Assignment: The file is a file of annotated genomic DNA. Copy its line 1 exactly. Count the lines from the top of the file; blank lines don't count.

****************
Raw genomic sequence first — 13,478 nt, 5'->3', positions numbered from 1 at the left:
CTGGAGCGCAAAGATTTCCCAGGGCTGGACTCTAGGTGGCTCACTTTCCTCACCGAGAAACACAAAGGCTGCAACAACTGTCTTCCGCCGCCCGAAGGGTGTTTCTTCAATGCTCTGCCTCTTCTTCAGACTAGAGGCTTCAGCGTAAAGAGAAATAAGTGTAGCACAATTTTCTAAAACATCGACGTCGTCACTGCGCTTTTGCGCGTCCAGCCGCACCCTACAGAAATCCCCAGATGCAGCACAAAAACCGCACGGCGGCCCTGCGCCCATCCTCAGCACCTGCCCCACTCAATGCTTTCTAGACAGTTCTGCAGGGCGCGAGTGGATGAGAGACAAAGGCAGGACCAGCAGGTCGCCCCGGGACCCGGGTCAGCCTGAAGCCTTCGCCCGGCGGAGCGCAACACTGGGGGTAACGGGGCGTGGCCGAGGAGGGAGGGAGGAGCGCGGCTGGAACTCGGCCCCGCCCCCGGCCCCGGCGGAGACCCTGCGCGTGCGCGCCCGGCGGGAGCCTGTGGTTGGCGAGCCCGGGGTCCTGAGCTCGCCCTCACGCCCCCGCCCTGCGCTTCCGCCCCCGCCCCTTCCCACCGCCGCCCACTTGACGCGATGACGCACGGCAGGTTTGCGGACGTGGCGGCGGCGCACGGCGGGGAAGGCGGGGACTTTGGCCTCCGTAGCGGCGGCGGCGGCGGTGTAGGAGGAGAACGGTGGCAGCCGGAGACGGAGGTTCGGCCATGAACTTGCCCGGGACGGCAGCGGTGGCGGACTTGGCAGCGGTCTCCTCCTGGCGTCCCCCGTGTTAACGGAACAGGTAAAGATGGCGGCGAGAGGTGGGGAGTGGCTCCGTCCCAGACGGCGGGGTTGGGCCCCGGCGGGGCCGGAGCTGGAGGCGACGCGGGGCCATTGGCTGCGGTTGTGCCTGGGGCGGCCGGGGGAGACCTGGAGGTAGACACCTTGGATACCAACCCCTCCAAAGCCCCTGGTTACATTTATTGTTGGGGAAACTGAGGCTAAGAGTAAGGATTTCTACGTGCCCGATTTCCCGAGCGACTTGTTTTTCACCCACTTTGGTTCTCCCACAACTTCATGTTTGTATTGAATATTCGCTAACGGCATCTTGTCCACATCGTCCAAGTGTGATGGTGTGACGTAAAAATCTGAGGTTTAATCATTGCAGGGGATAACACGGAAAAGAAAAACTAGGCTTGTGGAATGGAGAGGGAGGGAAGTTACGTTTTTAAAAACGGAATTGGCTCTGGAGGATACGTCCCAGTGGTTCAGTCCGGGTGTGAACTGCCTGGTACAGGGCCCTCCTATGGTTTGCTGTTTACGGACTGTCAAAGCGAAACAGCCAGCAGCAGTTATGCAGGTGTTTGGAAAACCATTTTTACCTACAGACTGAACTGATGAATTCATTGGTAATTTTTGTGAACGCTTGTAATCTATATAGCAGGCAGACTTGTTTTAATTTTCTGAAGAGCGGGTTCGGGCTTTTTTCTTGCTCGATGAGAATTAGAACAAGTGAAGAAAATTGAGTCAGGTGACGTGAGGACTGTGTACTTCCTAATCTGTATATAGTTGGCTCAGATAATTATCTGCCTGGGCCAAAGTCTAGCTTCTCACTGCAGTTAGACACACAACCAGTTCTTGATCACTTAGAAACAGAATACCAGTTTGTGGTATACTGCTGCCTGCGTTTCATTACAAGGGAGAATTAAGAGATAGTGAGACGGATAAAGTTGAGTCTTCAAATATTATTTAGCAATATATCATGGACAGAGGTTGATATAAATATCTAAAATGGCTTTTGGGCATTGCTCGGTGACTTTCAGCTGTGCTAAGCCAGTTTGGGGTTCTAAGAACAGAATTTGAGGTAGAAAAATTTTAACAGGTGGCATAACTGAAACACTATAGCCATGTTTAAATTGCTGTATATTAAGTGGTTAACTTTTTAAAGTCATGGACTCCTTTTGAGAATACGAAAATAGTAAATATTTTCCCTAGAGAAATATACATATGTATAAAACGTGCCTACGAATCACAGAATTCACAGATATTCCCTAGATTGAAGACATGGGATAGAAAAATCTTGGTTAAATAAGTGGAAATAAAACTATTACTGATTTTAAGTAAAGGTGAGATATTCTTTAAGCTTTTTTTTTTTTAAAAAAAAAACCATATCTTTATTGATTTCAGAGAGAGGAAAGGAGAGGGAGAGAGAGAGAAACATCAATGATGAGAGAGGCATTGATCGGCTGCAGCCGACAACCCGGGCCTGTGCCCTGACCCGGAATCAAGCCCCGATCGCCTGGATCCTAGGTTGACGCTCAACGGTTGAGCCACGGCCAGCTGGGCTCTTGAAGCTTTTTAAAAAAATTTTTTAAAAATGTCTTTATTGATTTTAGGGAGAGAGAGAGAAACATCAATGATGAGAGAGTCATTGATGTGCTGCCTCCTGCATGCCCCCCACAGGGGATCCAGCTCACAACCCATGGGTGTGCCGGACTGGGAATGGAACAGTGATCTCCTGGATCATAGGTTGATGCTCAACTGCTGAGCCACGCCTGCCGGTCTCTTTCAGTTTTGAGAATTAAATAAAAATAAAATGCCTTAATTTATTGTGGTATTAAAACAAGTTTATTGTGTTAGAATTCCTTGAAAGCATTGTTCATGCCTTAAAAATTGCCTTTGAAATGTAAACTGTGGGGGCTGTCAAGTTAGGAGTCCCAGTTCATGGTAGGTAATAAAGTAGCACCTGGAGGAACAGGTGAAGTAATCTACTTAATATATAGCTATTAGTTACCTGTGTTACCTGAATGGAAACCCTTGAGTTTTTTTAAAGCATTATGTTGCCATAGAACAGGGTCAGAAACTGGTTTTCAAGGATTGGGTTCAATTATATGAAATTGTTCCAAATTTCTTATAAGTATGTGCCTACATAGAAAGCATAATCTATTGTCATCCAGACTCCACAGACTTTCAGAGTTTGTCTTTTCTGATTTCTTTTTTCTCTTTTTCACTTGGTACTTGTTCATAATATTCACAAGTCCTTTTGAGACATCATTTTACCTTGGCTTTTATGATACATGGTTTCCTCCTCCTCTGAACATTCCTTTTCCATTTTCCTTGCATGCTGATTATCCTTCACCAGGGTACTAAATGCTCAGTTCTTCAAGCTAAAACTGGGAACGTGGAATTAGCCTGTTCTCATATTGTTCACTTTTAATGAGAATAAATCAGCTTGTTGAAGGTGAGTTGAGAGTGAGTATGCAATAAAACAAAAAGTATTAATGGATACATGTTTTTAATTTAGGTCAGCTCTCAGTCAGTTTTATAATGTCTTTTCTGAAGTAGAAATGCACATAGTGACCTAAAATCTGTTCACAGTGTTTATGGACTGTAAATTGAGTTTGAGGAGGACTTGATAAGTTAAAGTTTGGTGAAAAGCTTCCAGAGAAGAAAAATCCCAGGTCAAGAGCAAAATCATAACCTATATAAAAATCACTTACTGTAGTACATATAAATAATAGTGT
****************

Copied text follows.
Raw genomic sequence first — 13,478 nt, 5'->3', positions numbered from 1 at the left: